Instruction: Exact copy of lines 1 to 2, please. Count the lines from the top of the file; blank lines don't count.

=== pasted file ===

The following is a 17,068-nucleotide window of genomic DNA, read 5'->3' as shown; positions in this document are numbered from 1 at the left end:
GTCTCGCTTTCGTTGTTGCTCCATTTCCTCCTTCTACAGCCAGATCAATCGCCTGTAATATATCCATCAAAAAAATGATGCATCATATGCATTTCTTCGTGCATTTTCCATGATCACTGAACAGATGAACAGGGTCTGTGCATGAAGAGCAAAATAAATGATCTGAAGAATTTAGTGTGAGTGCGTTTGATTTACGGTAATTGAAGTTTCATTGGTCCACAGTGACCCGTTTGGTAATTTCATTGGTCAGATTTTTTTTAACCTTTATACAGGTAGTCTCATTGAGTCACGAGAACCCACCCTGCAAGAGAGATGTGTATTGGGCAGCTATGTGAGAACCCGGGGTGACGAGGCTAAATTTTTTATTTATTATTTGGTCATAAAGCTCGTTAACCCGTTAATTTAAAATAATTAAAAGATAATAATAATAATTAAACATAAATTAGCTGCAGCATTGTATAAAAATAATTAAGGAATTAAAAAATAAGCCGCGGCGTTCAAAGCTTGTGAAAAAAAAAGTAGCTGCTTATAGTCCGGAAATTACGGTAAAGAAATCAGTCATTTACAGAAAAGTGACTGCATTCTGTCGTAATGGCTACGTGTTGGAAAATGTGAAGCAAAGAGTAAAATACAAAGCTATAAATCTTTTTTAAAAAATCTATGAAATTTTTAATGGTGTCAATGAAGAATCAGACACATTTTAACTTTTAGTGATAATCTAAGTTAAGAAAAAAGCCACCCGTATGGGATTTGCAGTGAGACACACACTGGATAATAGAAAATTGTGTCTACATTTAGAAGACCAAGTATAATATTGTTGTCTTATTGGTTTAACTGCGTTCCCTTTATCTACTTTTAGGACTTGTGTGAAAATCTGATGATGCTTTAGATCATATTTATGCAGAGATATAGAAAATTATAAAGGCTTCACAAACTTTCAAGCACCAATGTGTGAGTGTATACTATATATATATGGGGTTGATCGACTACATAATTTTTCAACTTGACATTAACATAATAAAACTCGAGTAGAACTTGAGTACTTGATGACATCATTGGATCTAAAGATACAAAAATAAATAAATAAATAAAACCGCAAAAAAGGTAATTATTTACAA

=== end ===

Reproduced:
The following is a 17,068-nucleotide window of genomic DNA, read 5'->3' as shown; positions in this document are numbered from 1 at the left end:
GTCTCGCTTTCGTTGTTGCTCCATTTCCTCCTTCTACAGCCAGATCAATCGCCTGTAATATATCCATCAAAAAAATGATGCATCATATGCATTTCTTCGTGCATTTTCCATGATCACTGAACAGATGAACAGGGTCTGTGCATGAAGAGCAAAATAAATGATCTGAAGAATTTAGTGTGAGTGCGTTTGATTTACGGTAATTGAAGTTTCATTGGTCCACAGTGACCCGTTTGGTAATTTCATTGGTCAGATTTTTTTTAACCTTTATACAGGTAGTCTCATTGAGTCACGAGAACCCACCCTGCAAGAGAGATGTGTATTGGGCAGCTATGTGAGAACCCGGGGTGACGAGGCTAAATTTTTTATTTATTATTTGGTCATAAAGCTCGTTAACCCGTTAATTTAAAATAATTAAAAGATAATAATAATAATTAAACATAAATTAGCTGCAGCATTGTATAAAAATAATTAAGGAATTAAAAAATAAGCCGCGGCGTTCAAAGCTTGTGAAAAAAAAAGTAGCTGCTTATAGTCCGGAAATTACGGTAAAGAAATCAGTCATTTACAGAAAAGTGACTGCATTCTGTCGTAATGGCTACGTGTTGGAAAATGTGAAGCAAAGAGTAAAATACAAAGCTATAAATCTTTTTTAAAAAATCTATGAAATTTTTAATGGTGTCAATGAAGAATCAGACACATTTTAACTTTTAGTGATAATCTAAGTTAAGAAAAAAGCCACCCGTATGGGATTTGCAGTGAGACACACACTGGATAATAGAAAATTGTGTCTACATTTAGAAGACCAAGTATAATATTGTTGTCTTATTGGTTTAACTGCGTTCCCTTTATCTACTTTTAGGACTTGTGTGAAAATCTGATGATGCTTTAGATCATATTTATGCAGAGATATAGAAAATTATAAAGGCTTCACAAACTTTCAAGCACCAATGTGTGAGTGTATACTATATATATATGGGGTTGATCGACTACATAATTTTTCAACTTGACATTAACATAATAAAACTCGAGTAGAACTTGAGTACTTGATGACATCATTGGATCTAAAGATACAAAAATAAATAAATAAATAAAACCGCAAAAAAGGTAATTATTTACAA